Chinese boy band TFBOYS and their fans celebrate group’s fifth anniversary

By Huang Tingting Source:Global Times Published: 2018/8/28 19:03:39

TFBOYS perform at the Beijing Workers' Stadium on Friday. Photo: Courtesy of TF Entertainment

TFBOYS'new book 2023: Nonfiction Growth Story Photo: Courtesy of Beijing Xiron Books

Tens of thousands of TFBOYS fans from across China besieged Beijing Workers' Stadium on Friday afternoon to embrace the "big night."

The three teenaged members of the group - each a national superstar to some tens of millions of fans ranging from school kids to middle-aged parents - were set to give a 139-minute concert to celebrate the fifth anniversary of their debut on August 6, 2013 at the stadium, the capital's landmark building for major shows and sporting events with a seating capacity of 60,000 people.

Packed with fans waiting in line or gathering around booths peddling the group's merchandise, the stadium's front square looked exactly like the Beijing Railway Station during the Spring Festival - the country's busiest travel season.

Enthusiastic fans

The show's tickets had sold out weeks ago and hotel rooms in the 600 yuan ($88) range nearby were all booked, fans told the Global Times.

One student who flew all the way from Hong Kong for the show told the Global Times that she spent 1,800 yuan to buy tickets from a scalper that were originally priced at 680 yuan on the official site. The concert's priciest official ticket cost 1,880 yuan.

"I don't know what I was thinking, but I have to get in," she explained.

During the wait outside of the stadium, young girls were busy decorating themselves using hair accessories and hand bands that came in four colors - blue for Wang Junkai, green for Wang Yuan, red for Yi Yangqianxi and orange for all three together.

A sea of LED lights featuring the stars' names lit up the stadium and the number of people watching the concert's live stream on one of five Chinese streaming platforms reached a staggering 125 million - evidence that the trio was still one of China's hottest pop groups.

Beloved idols

Debuting as they were just entering their teens, TFBOYS, or san xiao zhi (lit. Three Little Ones)as they are called by their fans, quickly rose to fame with their debut album Heart, Dream & Start and their 2014 hit single "Manual of Youth," triggering widespread discussion at home and abroad about the impact fame can have on young idols.

Now entering adulthood (Wang Junkai turned 18 last year), the three have grown to adapt to new roles such as actors, fashion icons and ambassadors for international organizations. In 2017 Wang Yuan was appointed by UNICEF as its Special Advocate for Education and Yi was chosen by the World Health Organization as a Tobacco Control Advocate for China.

In February, the group performed for the third time during the State-run China Central Television's annual Spring Festival Gala, a rarity for a pop group.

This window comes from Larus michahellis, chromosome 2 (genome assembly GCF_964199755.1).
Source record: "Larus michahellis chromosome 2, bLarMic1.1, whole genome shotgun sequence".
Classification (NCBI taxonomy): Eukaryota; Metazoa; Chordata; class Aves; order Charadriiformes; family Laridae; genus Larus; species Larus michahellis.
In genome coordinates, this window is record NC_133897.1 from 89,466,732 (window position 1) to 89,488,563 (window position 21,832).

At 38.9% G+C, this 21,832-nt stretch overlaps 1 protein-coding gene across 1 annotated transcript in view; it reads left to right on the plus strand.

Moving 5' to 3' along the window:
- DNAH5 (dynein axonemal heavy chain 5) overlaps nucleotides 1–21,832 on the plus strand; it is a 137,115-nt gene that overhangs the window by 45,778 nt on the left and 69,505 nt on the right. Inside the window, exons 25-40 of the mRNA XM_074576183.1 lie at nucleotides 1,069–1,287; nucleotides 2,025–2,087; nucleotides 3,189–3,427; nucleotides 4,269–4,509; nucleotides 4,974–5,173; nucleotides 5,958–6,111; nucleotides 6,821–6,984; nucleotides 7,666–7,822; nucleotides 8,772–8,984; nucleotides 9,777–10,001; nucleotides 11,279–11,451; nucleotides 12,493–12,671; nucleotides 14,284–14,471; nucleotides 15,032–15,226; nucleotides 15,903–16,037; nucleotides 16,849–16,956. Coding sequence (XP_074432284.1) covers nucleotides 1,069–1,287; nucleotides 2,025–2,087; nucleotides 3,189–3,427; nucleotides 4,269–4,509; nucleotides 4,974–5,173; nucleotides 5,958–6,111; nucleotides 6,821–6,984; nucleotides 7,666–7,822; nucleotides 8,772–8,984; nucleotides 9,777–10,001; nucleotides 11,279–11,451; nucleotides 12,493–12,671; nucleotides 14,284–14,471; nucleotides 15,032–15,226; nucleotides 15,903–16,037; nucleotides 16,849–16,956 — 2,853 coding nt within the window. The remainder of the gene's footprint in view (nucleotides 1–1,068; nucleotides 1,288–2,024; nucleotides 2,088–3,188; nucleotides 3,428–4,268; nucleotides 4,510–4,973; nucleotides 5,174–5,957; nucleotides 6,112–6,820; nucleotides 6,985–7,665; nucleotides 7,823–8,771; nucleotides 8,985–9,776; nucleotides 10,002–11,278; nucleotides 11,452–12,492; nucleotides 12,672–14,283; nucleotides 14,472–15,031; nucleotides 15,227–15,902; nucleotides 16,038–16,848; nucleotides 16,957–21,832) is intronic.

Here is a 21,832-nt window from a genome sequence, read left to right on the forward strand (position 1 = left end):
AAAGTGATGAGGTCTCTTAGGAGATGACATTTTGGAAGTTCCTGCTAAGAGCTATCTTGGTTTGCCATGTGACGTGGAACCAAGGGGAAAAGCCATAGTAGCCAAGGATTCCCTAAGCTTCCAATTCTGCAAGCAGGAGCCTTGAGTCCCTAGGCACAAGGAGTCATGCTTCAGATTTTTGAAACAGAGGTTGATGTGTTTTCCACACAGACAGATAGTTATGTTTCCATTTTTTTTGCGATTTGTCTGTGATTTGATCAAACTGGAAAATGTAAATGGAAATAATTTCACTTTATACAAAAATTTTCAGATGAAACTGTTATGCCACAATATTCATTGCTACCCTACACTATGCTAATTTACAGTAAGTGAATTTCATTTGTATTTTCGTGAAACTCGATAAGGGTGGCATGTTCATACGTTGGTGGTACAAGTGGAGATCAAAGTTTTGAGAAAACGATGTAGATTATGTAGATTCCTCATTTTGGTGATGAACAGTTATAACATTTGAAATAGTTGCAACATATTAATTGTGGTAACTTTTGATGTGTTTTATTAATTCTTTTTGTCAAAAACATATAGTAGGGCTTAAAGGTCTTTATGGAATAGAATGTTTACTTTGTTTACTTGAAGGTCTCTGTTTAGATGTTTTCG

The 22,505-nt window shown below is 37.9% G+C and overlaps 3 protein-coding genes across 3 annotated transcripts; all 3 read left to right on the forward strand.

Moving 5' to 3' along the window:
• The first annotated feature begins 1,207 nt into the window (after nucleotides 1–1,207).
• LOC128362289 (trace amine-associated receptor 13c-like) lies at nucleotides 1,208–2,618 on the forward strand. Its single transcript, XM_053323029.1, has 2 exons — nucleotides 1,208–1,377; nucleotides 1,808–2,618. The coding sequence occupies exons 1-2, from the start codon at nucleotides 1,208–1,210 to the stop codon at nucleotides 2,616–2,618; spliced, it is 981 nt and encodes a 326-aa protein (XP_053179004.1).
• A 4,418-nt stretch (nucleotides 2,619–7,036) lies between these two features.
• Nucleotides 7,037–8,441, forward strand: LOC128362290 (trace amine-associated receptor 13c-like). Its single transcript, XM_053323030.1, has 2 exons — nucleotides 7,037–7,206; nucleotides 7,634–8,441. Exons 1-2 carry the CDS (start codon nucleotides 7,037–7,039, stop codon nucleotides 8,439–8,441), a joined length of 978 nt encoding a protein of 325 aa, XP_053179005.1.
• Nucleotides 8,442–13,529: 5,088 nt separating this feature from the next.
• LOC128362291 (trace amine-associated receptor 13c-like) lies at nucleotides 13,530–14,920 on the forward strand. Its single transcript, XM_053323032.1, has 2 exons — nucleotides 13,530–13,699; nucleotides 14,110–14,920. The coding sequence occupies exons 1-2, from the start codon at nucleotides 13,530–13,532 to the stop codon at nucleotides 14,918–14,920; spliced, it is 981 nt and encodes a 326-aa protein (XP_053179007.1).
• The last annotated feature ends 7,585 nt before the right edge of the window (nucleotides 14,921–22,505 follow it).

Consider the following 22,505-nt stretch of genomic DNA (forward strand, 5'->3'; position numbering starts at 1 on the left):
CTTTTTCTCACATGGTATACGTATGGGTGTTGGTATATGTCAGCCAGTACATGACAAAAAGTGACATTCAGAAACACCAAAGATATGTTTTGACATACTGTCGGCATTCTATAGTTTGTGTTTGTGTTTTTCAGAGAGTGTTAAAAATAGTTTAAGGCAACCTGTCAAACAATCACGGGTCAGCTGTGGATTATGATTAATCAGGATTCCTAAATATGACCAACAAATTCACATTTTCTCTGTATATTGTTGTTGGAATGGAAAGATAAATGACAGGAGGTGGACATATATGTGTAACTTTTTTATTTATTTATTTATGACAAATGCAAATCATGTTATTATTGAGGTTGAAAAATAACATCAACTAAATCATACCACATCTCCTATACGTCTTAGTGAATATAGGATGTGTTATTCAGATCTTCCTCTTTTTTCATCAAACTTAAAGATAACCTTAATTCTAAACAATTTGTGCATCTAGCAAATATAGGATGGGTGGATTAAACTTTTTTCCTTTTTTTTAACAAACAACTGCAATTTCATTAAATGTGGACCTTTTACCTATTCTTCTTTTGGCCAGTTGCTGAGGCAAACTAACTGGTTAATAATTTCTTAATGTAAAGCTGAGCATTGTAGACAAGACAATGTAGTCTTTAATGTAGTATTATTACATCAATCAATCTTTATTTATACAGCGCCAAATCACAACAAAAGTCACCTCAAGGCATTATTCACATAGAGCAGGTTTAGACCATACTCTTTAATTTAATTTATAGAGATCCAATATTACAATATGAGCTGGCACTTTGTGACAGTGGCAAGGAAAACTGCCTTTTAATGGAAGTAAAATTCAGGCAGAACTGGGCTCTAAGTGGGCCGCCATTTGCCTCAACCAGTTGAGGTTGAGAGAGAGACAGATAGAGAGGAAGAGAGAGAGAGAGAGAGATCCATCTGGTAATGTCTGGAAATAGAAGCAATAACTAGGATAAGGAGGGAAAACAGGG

The group's social media influence is huge, too. Each member has more than 50 million followers on Sina Weibo, surpassing some of the country's most popular stars. One Sina Weibo post by Wang Junkai in 2015 was reposted 42,776,438 times, earning him a Guinness World Record for Most Reposts of a Sina Weibo Post.

The success of the group has prompted Chinese entertainment companies to launch similar boy bands over the past few years, but few of them have managed to make such a splash in the market.

Story of success

However, success never comes easy, as shown in the stories the three members shared for the first time in their new book 2023: Nonfiction Growth Story, which was published in August.

"Looking back on the days we spent training, it seems that to me they were not so monotonous and painful as others might describe - not because I'm ignoring the sweat that I shed, but because I knew that once I chose this career, I would have to deal with hardship," Wang Junkai wrote in the book.

Outside the limelight, the three are just ordinary kids who whine about having to do homework, the lack of time they have to spend with family and the pressures of being a teenage celebrity.

"Even now, I'm still not used to being the center of attention when I am not working," wrote Wang Yuan.

"My mum never thought about I could become a star, all that she and my dad hoped for was for me to be a healthy and happy kid."

"My 13- or 14-year-old life was about having people decide things for me. Somebody paved the road for me and I walked on it," wrote Yi.

"From 13 to 18, I maturated not only professionally, but also when it came to my state of mind - from having decisions made for me to making my own choices."

Entering their fifth year - halfway through their 10-year contract with TF Entertainment - rumors are running wild that the trio is likely to disband as they have been seen taking on more roles outside of the group. However, while each has had their own independent studio since 2017, the three members still get together for major occasions.

"The year 2023 will witness the realization of our 10-year promise to our fans," the group stressed in a media statement sent to the Global Times.

Newspaper headline: Growing up

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